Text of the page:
How To Get Episodes To Autoplay On Apple TV
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Autoplay makes it easy to watch more videos consecutively without finding the remote for playback. How do you get Apple TV to autoplay?
Table of Contents
- Can you make your Apple TV autoplay the next episode?
- Do I have to do anything else to get autoplay for Apple TV?
- Is there a limit to the number of episodes in “Up Next”?
- Why is Apple TV set up this way?
- User reports about Autoplay for Apple TV
- If autoplay doesn’t work, how else do I play the next episode?
- What do most users want from autoplay?
- Key Takeaways
Can you make your Apple TV autoplay the next episode?
Getting Apple TV to start autoplay is as simple as adding the episodes you want to “Up Next.” Technically, this isn’t the autoplay most users are looking for, and we’ll go into more detail below about Up Next and why autoplay is different on Apple TV.
We’ve written about technology quite a bit, and enjoy explaining the small details that make finding settings and changing your electronics easier. We’ll dive into detail about changing the Apple TV autoplay setting and how things will work after the change.
Do I have to do anything else to get autoplay for Apple TV?
Apple TV is a little quirky when it comes to enabling automatic playing. In some cases, you’ll also have to add all the episodes or TV shows you want to watch to your “Up next” queue, which is normally used to display which show you told Apple you intended to play next.
Does this sound odd? Yes, it does compare to other services.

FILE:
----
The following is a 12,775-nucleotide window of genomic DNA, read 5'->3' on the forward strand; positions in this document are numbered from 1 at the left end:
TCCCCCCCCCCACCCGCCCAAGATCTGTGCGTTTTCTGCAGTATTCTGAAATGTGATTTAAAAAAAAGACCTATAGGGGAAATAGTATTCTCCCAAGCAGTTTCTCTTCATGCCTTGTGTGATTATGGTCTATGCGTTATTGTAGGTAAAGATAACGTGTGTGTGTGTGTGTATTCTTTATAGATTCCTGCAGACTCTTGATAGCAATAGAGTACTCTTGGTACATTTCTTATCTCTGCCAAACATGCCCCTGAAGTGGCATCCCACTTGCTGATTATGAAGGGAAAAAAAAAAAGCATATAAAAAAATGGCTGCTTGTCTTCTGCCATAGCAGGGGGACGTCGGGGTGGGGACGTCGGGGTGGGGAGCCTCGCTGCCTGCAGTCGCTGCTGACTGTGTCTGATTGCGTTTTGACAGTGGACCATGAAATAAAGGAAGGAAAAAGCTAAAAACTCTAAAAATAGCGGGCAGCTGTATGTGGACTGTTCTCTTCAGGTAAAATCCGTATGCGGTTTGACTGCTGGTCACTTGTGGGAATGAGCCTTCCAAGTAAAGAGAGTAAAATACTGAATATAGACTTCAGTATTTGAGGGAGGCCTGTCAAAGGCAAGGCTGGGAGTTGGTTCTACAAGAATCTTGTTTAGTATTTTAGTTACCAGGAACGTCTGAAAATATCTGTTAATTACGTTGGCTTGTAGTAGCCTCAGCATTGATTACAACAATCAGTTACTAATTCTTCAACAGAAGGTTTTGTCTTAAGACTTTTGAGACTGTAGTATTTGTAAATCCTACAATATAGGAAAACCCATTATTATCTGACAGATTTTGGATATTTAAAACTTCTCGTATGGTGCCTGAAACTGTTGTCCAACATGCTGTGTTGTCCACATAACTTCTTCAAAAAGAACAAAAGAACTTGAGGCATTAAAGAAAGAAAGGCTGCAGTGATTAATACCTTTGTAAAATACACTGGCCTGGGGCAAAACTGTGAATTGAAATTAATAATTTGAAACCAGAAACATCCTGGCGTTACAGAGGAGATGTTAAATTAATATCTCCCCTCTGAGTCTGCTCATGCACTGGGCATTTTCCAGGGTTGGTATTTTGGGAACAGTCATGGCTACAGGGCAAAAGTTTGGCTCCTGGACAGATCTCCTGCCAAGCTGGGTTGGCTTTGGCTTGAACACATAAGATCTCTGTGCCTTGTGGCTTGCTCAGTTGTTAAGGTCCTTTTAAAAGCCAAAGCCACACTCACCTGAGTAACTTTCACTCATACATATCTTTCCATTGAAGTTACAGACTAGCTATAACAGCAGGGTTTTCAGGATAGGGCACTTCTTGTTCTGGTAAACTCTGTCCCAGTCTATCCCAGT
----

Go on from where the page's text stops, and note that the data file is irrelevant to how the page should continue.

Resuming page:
We are saying that if you want to watch a whole season of a show like The Office, you have to first enable autoplay if you haven’t already, then add all the episodes you want to play to your Up Next smart playlist, then they should play until they are over.
Many other streaming services allow you to play a whole season and might ask you after a few episodes if you are still watching – but you can turn that off too.
The problem that many users have with the “Up next” system is that they have to manually add episodes to their playlist.
While this doesn’t sound overly detrimental, there are situations where simply selecting the first episode in a series of 8 would the process a little easier.
Is there a limit to the number of episodes in “Up Next”?
No, users haven’t found a documented or clear limit, which gives Up Next a small advantage: You could literally load your Up Next up with hours or even days of shows, which is a far greater limit than a single season of a show like other streaming services use.
The biggest difference is having to manually add these shows.
Why is Apple TV set up this way?
Some users have reported odd issues with autoplay. People on Reddit have stated that they can play episodes continuously on a non-Apple device using the Apple TV app.
What this means is that they are using a standard high definition TV, and not a MacBook or other Apple device to play.
Believe it or not, it is entirely possible that Apple is responding to a different customer complaint when they make autoplay harder to access and use: People use streaming services to create background noise or to watch TV before going to sleep – I would know, I’ve done it too!